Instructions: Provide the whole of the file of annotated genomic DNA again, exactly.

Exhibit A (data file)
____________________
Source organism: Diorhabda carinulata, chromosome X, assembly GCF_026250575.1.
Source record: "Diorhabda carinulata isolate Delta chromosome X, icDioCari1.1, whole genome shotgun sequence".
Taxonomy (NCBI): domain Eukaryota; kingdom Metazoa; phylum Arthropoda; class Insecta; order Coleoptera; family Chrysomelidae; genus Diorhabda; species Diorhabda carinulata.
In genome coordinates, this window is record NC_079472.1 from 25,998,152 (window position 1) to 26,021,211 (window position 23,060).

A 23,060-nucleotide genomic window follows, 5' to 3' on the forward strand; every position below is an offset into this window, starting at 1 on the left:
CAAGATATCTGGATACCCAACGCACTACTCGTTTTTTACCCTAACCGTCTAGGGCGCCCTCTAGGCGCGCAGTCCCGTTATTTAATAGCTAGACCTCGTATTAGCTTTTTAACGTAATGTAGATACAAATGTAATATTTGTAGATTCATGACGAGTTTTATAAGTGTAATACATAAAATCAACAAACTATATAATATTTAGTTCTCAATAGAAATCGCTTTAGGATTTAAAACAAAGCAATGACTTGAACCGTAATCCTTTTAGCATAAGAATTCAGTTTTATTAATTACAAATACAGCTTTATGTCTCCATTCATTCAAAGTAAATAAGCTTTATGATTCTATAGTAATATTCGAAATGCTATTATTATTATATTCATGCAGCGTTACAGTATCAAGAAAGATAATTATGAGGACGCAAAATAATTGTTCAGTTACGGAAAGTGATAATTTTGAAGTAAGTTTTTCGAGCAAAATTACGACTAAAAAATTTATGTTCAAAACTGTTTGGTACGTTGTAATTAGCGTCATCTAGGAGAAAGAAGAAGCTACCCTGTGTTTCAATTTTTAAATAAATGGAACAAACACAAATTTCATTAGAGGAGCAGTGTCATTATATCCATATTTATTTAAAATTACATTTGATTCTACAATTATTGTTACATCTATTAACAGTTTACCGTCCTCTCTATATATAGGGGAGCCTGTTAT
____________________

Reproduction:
Source organism: Diorhabda carinulata, chromosome X, assembly GCF_026250575.1.
Source record: "Diorhabda carinulata isolate Delta chromosome X, icDioCari1.1, whole genome shotgun sequence".
Taxonomy (NCBI): domain Eukaryota; kingdom Metazoa; phylum Arthropoda; class Insecta; order Coleoptera; family Chrysomelidae; genus Diorhabda; species Diorhabda carinulata.
In genome coordinates, this window is record NC_079472.1 from 25,998,152 (window position 1) to 26,021,211 (window position 23,060).

A 23,060-nucleotide genomic window follows, 5' to 3' on the forward strand; every position below is an offset into this window, starting at 1 on the left:
CAAGATATCTGGATACCCAACGCACTACTCGTTTTTTACCCTAACCGTCTAGGGCGCCCTCTAGGCGCGCAGTCCCGTTATTTAATAGCTAGACCTCGTATTAGCTTTTTAACGTAATGTAGATACAAATGTAATATTTGTAGATTCATGACGAGTTTTATAAGTGTAATACATAAAATCAACAAACTATATAATATTTAGTTCTCAATAGAAATCGCTTTAGGATTTAAAACAAAGCAATGACTTGAACCGTAATCCTTTTAGCATAAGAATTCAGTTTTATTAATTACAAATACAGCTTTATGTCTCCATTCATTCAAAGTAAATAAGCTTTATGATTCTATAGTAATATTCGAAATGCTATTATTATTATATTCATGCAGCGTTACAGTATCAAGAAAGATAATTATGAGGACGCAAAATAATTGTTCAGTTACGGAAAGTGATAATTTTGAAGTAAGTTTTTCGAGCAAAATTACGACTAAAAAATTTATGTTCAAAACTGTTTGGTACGTTGTAATTAGCGTCATCTAGGAGAAAGAAGAAGCTACCCTGTGTTTCAATTTTTAAATAAATGGAACAAACACAAATTTCATTAGAGGAGCAGTGTCATTATATCCATATTTATTTAAAATTACATTTGATTCTACAATTATTGTTACATCTATTAACAGTTTACCGTCCTCTCTATATATAGGGGAGCCTGTTAT